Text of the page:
The recipe is one that has gone through much incubation, as Wee Yang had to create his own from scratch. Like most next-gen hawkers, having nothing passed down to him, this meant scouring the internet for inspiration and even approaching the chefs behind some of his favourite har cheong gai for their recipes.
“Of course they won't share everything. Normally, they'll just tell you bits and pieces, then it’s up to you to put it all together,” Wee Yang said of his encounters with said chefs.
Likewise, he would only reveal that his personal recipe contained a blend of ingredients including sesame oil, hua diao jiu (Chinese cooking wine), aromatics and other secret seasonings. “Every stall has their own formula and ingredients are mixed in different proportions. But the key has got to be the shrimp sauce,” he said.
Wee Yang went through several brands before settling on the one he currently uses, which is from Hong Kong. On its own, the pink-grey potion of salty, fermented krill was nose-searingly powerful, but when used in the right measure, its putrid pungency transformed into prawny perfection, bringing complexity and dimension to otherwise plain ol’ chicken.
But the transformation didn’t happen overnight. Ah Tan Wings were so tasty because they had been bathing in their marinade for two whole days before being twice-fried. Those 48 hours were necessary for the flavour to penetrate right down to the bone and permeate the meat thoroughly.
Six snackable wings later, I was still craving more. As an extra option, Ah Tan Wings also have chicken and aromatic rice sets complete with runny fried egg, for a more filling har cheong gai experience.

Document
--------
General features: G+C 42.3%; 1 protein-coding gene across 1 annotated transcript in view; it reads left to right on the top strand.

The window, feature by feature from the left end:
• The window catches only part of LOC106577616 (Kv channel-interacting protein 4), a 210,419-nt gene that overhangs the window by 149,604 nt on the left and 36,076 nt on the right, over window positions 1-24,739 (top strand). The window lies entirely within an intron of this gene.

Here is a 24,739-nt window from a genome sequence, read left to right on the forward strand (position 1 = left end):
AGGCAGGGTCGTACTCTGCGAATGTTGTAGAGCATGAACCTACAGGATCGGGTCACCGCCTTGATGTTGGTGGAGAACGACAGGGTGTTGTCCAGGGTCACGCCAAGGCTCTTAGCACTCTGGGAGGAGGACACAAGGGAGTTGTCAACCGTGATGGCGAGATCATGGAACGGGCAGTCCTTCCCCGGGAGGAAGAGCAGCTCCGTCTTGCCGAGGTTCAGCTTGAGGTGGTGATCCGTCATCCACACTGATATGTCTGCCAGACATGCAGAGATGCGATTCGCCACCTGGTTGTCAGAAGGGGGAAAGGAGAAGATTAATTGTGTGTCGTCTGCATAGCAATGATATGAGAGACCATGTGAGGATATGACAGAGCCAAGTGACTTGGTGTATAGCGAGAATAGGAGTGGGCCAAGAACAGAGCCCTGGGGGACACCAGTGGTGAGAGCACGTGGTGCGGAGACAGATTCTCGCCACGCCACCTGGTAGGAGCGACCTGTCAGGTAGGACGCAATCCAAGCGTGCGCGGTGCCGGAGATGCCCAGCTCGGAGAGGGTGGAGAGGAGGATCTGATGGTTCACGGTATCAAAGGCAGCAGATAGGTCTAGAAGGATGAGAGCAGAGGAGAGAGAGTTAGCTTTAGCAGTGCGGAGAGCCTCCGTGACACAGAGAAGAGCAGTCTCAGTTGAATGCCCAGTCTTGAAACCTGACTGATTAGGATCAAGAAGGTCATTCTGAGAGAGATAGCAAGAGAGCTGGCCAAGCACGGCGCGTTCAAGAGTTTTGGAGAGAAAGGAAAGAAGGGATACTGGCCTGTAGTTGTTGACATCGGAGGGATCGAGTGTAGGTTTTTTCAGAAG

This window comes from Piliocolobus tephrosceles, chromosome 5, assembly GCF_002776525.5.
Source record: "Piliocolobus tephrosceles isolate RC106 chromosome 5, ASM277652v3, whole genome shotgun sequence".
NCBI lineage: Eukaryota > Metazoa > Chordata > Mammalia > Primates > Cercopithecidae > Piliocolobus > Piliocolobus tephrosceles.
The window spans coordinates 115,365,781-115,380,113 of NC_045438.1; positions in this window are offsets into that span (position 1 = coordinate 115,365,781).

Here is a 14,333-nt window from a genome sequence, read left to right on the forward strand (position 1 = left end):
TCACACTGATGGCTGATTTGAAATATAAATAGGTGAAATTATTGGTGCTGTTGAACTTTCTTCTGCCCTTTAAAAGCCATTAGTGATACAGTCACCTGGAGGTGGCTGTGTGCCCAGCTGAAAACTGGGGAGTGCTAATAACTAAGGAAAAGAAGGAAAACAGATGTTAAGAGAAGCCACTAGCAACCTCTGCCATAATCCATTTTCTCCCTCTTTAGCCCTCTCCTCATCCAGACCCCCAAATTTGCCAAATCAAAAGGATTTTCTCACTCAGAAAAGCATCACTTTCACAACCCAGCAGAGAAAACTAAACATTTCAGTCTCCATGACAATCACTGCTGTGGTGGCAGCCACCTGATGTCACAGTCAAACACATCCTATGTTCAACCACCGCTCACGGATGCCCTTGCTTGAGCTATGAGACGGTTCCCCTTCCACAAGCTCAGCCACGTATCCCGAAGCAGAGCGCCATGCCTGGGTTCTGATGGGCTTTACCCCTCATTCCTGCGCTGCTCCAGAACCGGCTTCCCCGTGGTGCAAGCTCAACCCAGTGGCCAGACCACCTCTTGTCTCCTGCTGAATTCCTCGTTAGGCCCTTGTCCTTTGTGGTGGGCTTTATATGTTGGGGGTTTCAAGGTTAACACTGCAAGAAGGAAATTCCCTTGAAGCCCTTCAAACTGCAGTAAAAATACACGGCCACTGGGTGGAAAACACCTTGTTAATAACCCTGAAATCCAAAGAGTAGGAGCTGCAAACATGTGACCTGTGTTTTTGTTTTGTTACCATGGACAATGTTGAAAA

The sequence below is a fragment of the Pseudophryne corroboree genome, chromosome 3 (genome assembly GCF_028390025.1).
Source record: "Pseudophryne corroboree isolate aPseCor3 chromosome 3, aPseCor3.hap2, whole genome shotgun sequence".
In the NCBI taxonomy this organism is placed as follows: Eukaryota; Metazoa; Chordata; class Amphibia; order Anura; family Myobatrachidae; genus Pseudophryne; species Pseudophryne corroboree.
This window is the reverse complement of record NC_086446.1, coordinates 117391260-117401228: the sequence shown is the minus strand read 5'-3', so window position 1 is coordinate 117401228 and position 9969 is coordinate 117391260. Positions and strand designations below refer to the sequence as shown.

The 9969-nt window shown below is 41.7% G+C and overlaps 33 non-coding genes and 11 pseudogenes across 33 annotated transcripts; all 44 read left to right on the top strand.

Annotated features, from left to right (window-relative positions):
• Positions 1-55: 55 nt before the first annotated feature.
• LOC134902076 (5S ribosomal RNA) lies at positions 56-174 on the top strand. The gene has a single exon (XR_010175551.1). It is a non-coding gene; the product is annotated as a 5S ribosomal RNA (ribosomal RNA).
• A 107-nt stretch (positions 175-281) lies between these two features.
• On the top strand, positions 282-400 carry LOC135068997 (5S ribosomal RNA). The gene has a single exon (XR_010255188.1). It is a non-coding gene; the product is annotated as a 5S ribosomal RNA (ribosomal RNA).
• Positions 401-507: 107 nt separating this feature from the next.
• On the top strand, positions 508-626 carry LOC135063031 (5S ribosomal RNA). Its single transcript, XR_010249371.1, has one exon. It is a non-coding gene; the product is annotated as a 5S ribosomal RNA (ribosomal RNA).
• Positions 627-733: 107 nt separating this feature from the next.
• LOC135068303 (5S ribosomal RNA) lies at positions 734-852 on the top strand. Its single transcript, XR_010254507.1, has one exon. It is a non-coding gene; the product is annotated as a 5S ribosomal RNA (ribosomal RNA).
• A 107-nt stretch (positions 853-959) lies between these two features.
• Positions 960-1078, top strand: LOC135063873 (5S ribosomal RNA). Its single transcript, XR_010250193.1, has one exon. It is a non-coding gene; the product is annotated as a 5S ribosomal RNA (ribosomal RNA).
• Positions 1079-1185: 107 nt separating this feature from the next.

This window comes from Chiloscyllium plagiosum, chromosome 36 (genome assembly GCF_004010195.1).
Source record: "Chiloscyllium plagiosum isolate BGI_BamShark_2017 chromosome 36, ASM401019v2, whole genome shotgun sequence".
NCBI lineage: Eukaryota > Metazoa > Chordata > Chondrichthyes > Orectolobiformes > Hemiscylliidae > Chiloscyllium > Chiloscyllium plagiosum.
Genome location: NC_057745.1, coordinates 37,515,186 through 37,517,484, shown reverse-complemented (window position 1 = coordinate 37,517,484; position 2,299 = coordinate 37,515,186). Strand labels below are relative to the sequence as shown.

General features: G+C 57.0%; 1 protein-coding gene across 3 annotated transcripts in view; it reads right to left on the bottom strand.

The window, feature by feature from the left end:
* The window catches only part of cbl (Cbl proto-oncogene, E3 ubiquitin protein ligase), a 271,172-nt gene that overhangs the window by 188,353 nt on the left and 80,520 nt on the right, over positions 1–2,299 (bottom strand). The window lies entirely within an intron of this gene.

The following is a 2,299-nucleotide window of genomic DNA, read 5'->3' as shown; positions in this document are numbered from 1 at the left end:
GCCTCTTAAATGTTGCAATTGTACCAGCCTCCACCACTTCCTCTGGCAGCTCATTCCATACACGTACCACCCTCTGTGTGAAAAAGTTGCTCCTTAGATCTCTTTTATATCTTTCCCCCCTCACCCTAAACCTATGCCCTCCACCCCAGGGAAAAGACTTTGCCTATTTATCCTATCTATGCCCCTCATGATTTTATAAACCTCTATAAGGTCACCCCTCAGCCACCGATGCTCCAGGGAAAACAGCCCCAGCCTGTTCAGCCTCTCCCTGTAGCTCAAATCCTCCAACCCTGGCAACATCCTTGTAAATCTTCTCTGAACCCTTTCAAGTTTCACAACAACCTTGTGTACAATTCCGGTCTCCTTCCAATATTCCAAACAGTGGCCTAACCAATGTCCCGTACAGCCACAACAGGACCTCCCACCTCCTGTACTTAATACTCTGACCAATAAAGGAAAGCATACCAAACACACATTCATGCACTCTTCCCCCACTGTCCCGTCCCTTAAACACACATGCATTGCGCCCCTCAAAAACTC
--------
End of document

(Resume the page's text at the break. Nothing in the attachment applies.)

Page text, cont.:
A lighter version of Hainanese chicken rice, Wee Yang had created the ideal accompaniment to his deep fried chicken – a rice that was fragrant with lemongrass and not too oily, served with two wings (S$5.20), or an “atas” crispy cutlet made from a whole boneless chicken leg (S$6.80).
For added spice, a chilli sauce was specially concocted to go perfectly with the marriage of prawn and poultry. The most inspired ingredient was the cincalok (another krill sauce fermented with salt and rice) that augmented the har cheong gai flavour.
The subtle whisper of shrimp mingled with the varied heat of red chillies, chilli padi and green chillies, along with ginger, garlic, onions and fresh lime juice they squeeze themselves.
The chunky sauce was a little sweet with a chilli heat that built and lingered. But its bright zinginess danced boldly on the tongue and rescued the deep-fried, deep-flavoured chicken from being too cloying. Ever the enterprising young hawker, Wee Yang has also made S$10 jars available for takeaway or online delivery.
When asked what other plans he has for the future, Wee Yang answered modestly: “In an ideal world, I would like to open a stall close to each neighbourhood – North, South, East, West, Central, you know? Not too many to oversaturate the market, but close enough to my customers so they don’t have to travel so far. It should only take them a 10- or 15-minute drive to reach us.”
With Yishun and Ayer Rajah covered, that’s two down, three more to go for this young hawker who personifies Ah Tan Wings – local, down-to-earth, relatable.
Determined to stay true to his roots and the heartlanders he serves, Tan Wee Yang is no jack-of-all-trades, but the master of one. His signature shrimp sauce chicken is surf and turf exemplified, uniting the best of the sea and the land in one crispy celebration. True to the words printed on his apron, that's a “wing-wing situation” for everybody.
Ah Tan Wings is located at Yishun Park Hawker Centre, #01-40, 51 Yishun Ave 11, Singapore 768867. It's open daily from 11am to 8pm. Available via online food delivery platforms. Catch Makan Kakis with Denise Tan every Thursday from 11am on GOLD 905.